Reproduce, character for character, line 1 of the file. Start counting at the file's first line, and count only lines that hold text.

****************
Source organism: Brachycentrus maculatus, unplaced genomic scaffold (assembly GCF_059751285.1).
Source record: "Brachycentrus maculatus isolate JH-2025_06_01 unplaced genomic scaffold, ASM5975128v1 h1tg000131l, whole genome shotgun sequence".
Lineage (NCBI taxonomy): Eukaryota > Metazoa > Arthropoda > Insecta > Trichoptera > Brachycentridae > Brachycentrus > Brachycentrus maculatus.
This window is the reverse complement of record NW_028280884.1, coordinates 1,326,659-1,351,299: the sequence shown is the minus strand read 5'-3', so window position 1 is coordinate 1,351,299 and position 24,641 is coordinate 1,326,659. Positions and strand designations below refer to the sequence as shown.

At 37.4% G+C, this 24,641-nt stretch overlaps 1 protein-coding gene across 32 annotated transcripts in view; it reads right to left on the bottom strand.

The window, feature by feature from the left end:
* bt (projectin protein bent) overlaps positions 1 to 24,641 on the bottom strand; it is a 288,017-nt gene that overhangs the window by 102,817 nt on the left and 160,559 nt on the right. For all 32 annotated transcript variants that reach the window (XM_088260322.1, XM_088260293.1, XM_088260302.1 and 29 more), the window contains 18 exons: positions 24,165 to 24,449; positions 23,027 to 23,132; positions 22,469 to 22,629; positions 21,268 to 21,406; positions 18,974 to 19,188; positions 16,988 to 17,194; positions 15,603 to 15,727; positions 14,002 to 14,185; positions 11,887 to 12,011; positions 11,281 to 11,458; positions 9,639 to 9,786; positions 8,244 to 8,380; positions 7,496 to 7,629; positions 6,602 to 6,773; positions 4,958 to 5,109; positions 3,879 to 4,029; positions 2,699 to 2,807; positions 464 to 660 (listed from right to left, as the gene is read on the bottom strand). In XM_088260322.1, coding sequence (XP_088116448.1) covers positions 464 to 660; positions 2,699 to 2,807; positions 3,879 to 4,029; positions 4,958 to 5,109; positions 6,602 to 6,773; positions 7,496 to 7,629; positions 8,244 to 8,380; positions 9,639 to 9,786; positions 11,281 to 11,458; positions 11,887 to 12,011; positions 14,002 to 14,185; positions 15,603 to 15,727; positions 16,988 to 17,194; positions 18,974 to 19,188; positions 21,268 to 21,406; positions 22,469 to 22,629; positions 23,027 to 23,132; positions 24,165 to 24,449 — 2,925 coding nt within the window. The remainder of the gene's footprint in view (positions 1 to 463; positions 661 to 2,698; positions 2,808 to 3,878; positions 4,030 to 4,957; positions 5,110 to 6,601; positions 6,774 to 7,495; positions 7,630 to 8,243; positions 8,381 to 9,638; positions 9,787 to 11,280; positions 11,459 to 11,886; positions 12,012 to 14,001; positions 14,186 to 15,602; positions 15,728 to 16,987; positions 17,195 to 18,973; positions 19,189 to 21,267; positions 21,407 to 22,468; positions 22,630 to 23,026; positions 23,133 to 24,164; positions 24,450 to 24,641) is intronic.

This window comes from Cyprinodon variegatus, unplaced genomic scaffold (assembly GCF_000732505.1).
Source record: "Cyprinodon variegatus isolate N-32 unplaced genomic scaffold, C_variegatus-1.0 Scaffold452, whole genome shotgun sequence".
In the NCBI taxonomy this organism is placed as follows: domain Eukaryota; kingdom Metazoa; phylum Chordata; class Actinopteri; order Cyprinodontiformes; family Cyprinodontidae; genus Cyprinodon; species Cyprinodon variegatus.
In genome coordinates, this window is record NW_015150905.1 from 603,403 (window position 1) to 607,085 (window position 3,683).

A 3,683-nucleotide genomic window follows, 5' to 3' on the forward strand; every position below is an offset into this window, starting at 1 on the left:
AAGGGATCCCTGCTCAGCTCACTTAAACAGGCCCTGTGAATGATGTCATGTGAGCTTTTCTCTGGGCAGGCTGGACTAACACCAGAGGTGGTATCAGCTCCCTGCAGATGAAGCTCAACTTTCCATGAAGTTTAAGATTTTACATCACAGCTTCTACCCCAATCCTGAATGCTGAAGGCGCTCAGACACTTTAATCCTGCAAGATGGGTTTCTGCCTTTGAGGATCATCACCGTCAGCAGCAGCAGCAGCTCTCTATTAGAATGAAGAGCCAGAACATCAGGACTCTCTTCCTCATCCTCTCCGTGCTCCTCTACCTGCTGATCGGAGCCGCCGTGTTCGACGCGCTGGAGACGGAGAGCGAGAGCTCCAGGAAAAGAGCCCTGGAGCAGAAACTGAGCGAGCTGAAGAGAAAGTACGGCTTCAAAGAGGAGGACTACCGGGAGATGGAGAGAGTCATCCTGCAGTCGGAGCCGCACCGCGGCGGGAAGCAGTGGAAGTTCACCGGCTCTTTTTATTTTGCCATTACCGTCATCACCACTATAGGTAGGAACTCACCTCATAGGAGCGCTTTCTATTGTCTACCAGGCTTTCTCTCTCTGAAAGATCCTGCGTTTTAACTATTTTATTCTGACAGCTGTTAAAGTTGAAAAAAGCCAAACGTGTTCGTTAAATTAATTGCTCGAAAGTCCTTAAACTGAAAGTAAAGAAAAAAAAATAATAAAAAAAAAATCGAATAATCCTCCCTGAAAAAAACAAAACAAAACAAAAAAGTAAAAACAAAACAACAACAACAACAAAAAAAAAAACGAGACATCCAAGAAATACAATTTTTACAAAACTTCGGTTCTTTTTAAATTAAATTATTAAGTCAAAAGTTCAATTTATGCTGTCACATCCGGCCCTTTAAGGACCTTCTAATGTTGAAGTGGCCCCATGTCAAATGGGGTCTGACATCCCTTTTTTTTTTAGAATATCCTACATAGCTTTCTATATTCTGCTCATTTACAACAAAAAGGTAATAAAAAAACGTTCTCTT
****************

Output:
Source organism: Brachycentrus maculatus, unplaced genomic scaffold (assembly GCF_059751285.1).